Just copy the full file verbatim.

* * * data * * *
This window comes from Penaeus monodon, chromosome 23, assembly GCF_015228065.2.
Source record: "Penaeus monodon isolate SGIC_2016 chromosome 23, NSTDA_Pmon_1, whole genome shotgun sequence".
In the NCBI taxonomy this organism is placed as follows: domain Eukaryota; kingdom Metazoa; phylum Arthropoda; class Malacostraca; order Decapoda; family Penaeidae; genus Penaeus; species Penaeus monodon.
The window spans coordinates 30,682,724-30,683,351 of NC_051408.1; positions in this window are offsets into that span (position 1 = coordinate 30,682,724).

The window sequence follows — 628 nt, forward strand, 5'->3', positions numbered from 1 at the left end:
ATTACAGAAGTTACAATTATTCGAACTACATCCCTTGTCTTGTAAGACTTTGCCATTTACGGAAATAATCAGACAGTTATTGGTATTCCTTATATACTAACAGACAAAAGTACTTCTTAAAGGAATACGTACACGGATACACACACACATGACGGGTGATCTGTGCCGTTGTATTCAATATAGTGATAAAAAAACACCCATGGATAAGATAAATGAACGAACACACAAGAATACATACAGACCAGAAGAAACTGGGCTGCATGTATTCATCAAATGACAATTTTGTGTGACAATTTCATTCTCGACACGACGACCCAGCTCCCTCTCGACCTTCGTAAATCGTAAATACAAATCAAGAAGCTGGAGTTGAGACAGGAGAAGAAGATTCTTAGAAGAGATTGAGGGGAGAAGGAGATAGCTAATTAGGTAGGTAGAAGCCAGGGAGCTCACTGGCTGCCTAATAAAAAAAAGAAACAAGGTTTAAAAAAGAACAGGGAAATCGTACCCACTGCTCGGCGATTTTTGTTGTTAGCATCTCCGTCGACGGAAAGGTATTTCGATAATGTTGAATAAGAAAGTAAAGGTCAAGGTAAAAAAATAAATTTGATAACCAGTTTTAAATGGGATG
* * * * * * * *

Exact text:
This window comes from Penaeus monodon, chromosome 23, assembly GCF_015228065.2.
Source record: "Penaeus monodon isolate SGIC_2016 chromosome 23, NSTDA_Pmon_1, whole genome shotgun sequence".
In the NCBI taxonomy this organism is placed as follows: domain Eukaryota; kingdom Metazoa; phylum Arthropoda; class Malacostraca; order Decapoda; family Penaeidae; genus Penaeus; species Penaeus monodon.
The window spans coordinates 30,682,724-30,683,351 of NC_051408.1; positions in this window are offsets into that span (position 1 = coordinate 30,682,724).

The window sequence follows — 628 nt, forward strand, 5'->3', positions numbered from 1 at the left end:
ATTACAGAAGTTACAATTATTCGAACTACATCCCTTGTCTTGTAAGACTTTGCCATTTACGGAAATAATCAGACAGTTATTGGTATTCCTTATATACTAACAGACAAAAGTACTTCTTAAAGGAATACGTACACGGATACACACACACATGACGGGTGATCTGTGCCGTTGTATTCAATATAGTGATAAAAAAACACCCATGGATAAGATAAATGAACGAACACACAAGAATACATACAGACCAGAAGAAACTGGGCTGCATGTATTCATCAAATGACAATTTTGTGTGACAATTTCATTCTCGACACGACGACCCAGCTCCCTCTCGACCTTCGTAAATCGTAAATACAAATCAAGAAGCTGGAGTTGAGACAGGAGAAGAAGATTCTTAGAAGAGATTGAGGGGAGAAGGAGATAGCTAATTAGGTAGGTAGAAGCCAGGGAGCTCACTGGCTGCCTAATAAAAAAAAGAAACAAGGTTTAAAAAAGAACAGGGAAATCGTACCCACTGCTCGGCGATTTTTGTTGTTAGCATCTCCGTCGACGGAAAGGTATTTCGATAATGTTGAATAAGAAAGTAAAGGTCAAGGTAAAAAAATAAATTTGATAACCAGTTTTAAATGGGATG